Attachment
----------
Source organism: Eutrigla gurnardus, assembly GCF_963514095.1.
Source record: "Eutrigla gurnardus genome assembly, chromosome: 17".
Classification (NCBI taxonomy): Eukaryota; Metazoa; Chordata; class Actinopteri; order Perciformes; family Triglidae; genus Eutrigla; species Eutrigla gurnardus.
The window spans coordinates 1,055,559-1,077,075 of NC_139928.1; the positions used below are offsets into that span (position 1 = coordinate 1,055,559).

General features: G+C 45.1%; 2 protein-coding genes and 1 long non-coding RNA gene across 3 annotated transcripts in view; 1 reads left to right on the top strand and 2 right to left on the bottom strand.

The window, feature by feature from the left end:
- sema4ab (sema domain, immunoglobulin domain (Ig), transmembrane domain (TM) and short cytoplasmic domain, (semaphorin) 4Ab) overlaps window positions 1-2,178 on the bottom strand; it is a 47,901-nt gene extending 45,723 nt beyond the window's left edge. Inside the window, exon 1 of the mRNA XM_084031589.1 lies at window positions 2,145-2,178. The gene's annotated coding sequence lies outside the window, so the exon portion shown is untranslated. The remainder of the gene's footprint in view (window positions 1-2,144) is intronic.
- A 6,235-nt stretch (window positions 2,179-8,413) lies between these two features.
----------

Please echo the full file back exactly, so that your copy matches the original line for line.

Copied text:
Source organism: Eutrigla gurnardus, assembly GCF_963514095.1.
Source record: "Eutrigla gurnardus genome assembly, chromosome: 17".
Classification (NCBI taxonomy): Eukaryota; Metazoa; Chordata; class Actinopteri; order Perciformes; family Triglidae; genus Eutrigla; species Eutrigla gurnardus.
The window spans coordinates 1,055,559-1,077,075 of NC_139928.1; the positions used below are offsets into that span (position 1 = coordinate 1,055,559).

General features: G+C 45.1%; 2 protein-coding genes and 1 long non-coding RNA gene across 3 annotated transcripts in view; 1 reads left to right on the top strand and 2 right to left on the bottom strand.

The window, feature by feature from the left end:
- sema4ab (sema domain, immunoglobulin domain (Ig), transmembrane domain (TM) and short cytoplasmic domain, (semaphorin) 4Ab) overlaps window positions 1-2,178 on the bottom strand; it is a 47,901-nt gene extending 45,723 nt beyond the window's left edge. Inside the window, exon 1 of the mRNA XM_084031589.1 lies at window positions 2,145-2,178. The gene's annotated coding sequence lies outside the window, so the exon portion shown is untranslated. The remainder of the gene's footprint in view (window positions 1-2,144) is intronic.
- A 6,235-nt stretch (window positions 2,179-8,413) lies between these two features.